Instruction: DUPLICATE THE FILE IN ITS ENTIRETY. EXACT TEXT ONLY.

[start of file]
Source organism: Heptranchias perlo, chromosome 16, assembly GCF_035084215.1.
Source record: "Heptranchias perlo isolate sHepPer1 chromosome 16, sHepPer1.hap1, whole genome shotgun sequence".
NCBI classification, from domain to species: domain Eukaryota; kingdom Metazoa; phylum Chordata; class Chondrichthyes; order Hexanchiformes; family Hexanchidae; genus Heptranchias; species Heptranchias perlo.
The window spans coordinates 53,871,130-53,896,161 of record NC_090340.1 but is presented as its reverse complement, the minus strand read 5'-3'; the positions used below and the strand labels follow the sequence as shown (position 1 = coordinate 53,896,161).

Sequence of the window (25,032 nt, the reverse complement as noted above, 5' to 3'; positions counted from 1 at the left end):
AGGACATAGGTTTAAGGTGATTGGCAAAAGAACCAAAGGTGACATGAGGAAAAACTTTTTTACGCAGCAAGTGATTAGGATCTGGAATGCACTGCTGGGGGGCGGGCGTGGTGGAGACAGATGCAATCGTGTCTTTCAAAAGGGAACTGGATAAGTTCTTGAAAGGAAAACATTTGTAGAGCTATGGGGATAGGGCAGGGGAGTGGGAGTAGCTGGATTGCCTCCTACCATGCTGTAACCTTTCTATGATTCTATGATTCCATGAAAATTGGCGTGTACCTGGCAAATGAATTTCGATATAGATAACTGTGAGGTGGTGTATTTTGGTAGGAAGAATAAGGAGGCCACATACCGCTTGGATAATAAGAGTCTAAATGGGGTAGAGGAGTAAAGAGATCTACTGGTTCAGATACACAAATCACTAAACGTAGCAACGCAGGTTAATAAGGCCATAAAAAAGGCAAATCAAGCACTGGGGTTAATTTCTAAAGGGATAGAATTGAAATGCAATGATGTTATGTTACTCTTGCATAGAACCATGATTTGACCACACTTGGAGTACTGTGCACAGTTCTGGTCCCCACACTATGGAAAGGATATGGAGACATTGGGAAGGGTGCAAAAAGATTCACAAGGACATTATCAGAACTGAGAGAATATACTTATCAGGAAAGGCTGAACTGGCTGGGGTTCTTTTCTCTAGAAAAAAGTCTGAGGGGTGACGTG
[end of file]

Source organism: Heptranchias perlo, chromosome 16, assembly GCF_035084215.1.
Source record: "Heptranchias perlo isolate sHepPer1 chromosome 16, sHepPer1.hap1, whole genome shotgun sequence".
NCBI classification, from domain to species: domain Eukaryota; kingdom Metazoa; phylum Chordata; class Chondrichthyes; order Hexanchiformes; family Hexanchidae; genus Heptranchias; species Heptranchias perlo.
The window spans coordinates 53,871,130-53,896,161 of record NC_090340.1 but is presented as its reverse complement, the minus strand read 5'-3'; the positions used below and the strand labels follow the sequence as shown (position 1 = coordinate 53,896,161).

Sequence of the window (25,032 nt, the reverse complement as noted above, 5' to 3'; positions counted from 1 at the left end):
AGGACATAGGTTTAAGGTGATTGGCAAAAGAACCAAAGGTGACATGAGGAAAAACTTTTTTACGCAGCAAGTGATTAGGATCTGGAATGCACTGCTGGGGGGCGGGCGTGGTGGAGACAGATGCAATCGTGTCTTTCAAAAGGGAACTGGATAAGTTCTTGAAAGGAAAACATTTGTAGAGCTATGGGGATAGGGCAGGGGAGTGGGAGTAGCTGGATTGCCTCCTACCATGCTGTAACCTTTCTATGATTCTATGATTCCATGAAAATTGGCGTGTACCTGGCAAATGAATTTCGATATAGATAACTGTGAGGTGGTGTATTTTGGTAGGAAGAATAAGGAGGCCACATACCGCTTGGATAATAAGAGTCTAAATGGGGTAGAGGAGTAAAGAGATCTACTGGTTCAGATACACAAATCACTAAACGTAGCAACGCAGGTTAATAAGGCCATAAAAAAGGCAAATCAAGCACTGGGGTTAATTTCTAAAGGGATAGAATTGAAATGCAATGATGTTATGTTACTCTTGCATAGAACCATGATTTGACCACACTTGGAGTACTGTGCACAGTTCTGGTCCCCACACTATGGAAAGGATATGGAGACATTGGGAAGGGTGCAAAAAGATTCACAAGGACATTATCAGAACTGAGAGAATATACTTATCAGGAAAGGCTGAACTGGCTGGGGTTCTTTTCTCTAGAAAAAAGTCTGAGGGGTGACGTG